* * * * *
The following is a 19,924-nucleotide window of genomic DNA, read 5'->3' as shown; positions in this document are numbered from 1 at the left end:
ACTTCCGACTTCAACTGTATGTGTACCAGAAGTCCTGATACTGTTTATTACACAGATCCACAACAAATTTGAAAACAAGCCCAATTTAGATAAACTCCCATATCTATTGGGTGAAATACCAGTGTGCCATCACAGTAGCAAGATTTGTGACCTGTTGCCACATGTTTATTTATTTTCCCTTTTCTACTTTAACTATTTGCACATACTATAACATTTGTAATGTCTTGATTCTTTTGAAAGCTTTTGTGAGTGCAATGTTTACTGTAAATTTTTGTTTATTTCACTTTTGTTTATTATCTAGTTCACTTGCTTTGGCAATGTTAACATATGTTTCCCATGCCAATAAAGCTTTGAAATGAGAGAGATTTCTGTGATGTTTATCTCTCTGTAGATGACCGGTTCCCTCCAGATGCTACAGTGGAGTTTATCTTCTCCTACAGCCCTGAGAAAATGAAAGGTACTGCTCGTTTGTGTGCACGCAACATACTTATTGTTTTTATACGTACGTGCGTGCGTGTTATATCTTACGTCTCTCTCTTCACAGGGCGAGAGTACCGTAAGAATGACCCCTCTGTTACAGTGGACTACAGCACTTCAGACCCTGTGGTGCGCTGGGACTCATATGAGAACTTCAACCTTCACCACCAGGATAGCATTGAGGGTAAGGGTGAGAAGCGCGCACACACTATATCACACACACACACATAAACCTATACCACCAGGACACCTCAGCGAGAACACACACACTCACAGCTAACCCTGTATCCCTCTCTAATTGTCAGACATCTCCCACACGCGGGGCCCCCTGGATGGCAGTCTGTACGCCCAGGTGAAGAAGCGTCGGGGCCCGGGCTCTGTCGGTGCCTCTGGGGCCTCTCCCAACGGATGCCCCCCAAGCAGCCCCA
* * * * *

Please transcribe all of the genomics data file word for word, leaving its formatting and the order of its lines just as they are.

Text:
The following is a 19,924-nucleotide window of genomic DNA, read 5'->3' as shown; positions in this document are numbered from 1 at the left end:
ACTTCCGACTTCAACTGTATGTGTACCAGAAGTCCTGATACTGTTTATTACACAGATCCACAACAAATTTGAAAACAAGCCCAATTTAGATAAACTCCCATATCTATTGGGTGAAATACCAGTGTGCCATCACAGTAGCAAGATTTGTGACCTGTTGCCACATGTTTATTTATTTTCCCTTTTCTACTTTAACTATTTGCACATACTATAACATTTGTAATGTCTTGATTCTTTTGAAAGCTTTTGTGAGTGCAATGTTTACTGTAAATTTTTGTTTATTTCACTTTTGTTTATTATCTAGTTCACTTGCTTTGGCAATGTTAACATATGTTTCCCATGCCAATAAAGCTTTGAAATGAGAGAGATTTCTGTGATGTTTATCTCTCTGTAGATGACCGGTTCCCTCCAGATGCTACAGTGGAGTTTATCTTCTCCTACAGCCCTGAGAAAATGAAAGGTACTGCTCGTTTGTGTGCACGCAACATACTTATTGTTTTTATACGTACGTGCGTGCGTGTTATATCTTACGTCTCTCTCTTCACAGGGCGAGAGTACCGTAAGAATGACCCCTCTGTTACAGTGGACTACAGCACTTCAGACCCTGTGGTGCGCTGGGACTCATATGAGAACTTCAACCTTCACCACCAGGATAGCATTGAGGGTAAGGGTGAGAAGCGCGCACACACTATATCACACACACACACATAAACCTATACCACCAGGACACCTCAGCGAGAACACACACACTCACAGCTAACCCTGTATCCCTCTCTAATTGTCAGACATCTCCCACACGCGGGGCCCCCTGGATGGCAGTCTGTACGCCCAGGTGAAGAAGCGTCGGGGCCCGGGCTCTGTCGGTGCCTCTGGGGCCTCTCCCAACGGATGCCCCCCAAGCAGCCCCA